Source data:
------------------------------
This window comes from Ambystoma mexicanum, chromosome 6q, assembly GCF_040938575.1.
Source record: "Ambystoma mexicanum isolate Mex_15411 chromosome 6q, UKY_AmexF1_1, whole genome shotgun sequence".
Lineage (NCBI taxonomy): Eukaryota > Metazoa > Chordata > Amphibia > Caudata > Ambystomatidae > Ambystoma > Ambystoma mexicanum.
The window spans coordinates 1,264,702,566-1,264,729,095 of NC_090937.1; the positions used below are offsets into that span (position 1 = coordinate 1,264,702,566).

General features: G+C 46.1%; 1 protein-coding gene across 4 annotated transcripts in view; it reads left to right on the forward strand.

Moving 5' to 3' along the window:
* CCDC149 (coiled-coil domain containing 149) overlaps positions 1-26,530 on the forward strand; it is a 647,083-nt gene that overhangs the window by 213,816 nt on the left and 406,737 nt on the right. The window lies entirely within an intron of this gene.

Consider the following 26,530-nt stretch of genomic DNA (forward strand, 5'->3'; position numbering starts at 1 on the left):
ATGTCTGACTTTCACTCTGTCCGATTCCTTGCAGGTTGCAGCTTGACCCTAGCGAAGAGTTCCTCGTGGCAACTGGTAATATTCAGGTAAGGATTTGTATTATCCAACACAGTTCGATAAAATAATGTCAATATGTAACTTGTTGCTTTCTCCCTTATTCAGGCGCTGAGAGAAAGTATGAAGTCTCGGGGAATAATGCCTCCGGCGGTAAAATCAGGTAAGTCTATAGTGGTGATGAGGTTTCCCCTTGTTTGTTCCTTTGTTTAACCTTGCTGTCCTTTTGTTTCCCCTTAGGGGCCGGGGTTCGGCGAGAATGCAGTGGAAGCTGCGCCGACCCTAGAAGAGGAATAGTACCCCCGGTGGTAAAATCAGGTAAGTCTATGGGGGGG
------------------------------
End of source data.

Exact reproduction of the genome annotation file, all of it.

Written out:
This window comes from Ambystoma mexicanum, chromosome 6q, assembly GCF_040938575.1.
Source record: "Ambystoma mexicanum isolate Mex_15411 chromosome 6q, UKY_AmexF1_1, whole genome shotgun sequence".
Lineage (NCBI taxonomy): Eukaryota > Metazoa > Chordata > Amphibia > Caudata > Ambystomatidae > Ambystoma > Ambystoma mexicanum.
The window spans coordinates 1,264,702,566-1,264,729,095 of NC_090937.1; the positions used below are offsets into that span (position 1 = coordinate 1,264,702,566).

General features: G+C 46.1%; 1 protein-coding gene across 4 annotated transcripts in view; it reads left to right on the forward strand.

Moving 5' to 3' along the window:
* CCDC149 (coiled-coil domain containing 149) overlaps positions 1-26,530 on the forward strand; it is a 647,083-nt gene that overhangs the window by 213,816 nt on the left and 406,737 nt on the right. The window lies entirely within an intron of this gene.

Consider the following 26,530-nt stretch of genomic DNA (forward strand, 5'->3'; position numbering starts at 1 on the left):
ATGTCTGACTTTCACTCTGTCCGATTCCTTGCAGGTTGCAGCTTGACCCTAGCGAAGAGTTCCTCGTGGCAACTGGTAATATTCAGGTAAGGATTTGTATTATCCAACACAGTTCGATAAAATAATGTCAATATGTAACTTGTTGCTTTCTCCCTTATTCAGGCGCTGAGAGAAAGTATGAAGTCTCGGGGAATAATGCCTCCGGCGGTAAAATCAGGTAAGTCTATAGTGGTGATGAGGTTTCCCCTTGTTTGTTCCTTTGTTTAACCTTGCTGTCCTTTTGTTTCCCCTTAGGGGCCGGGGTTCGGCGAGAATGCAGTGGAAGCTGCGCCGACCCTAGAAGAGGAATAGTACCCCCGGTGGTAAAATCAGGTAAGTCTATGGGGGGG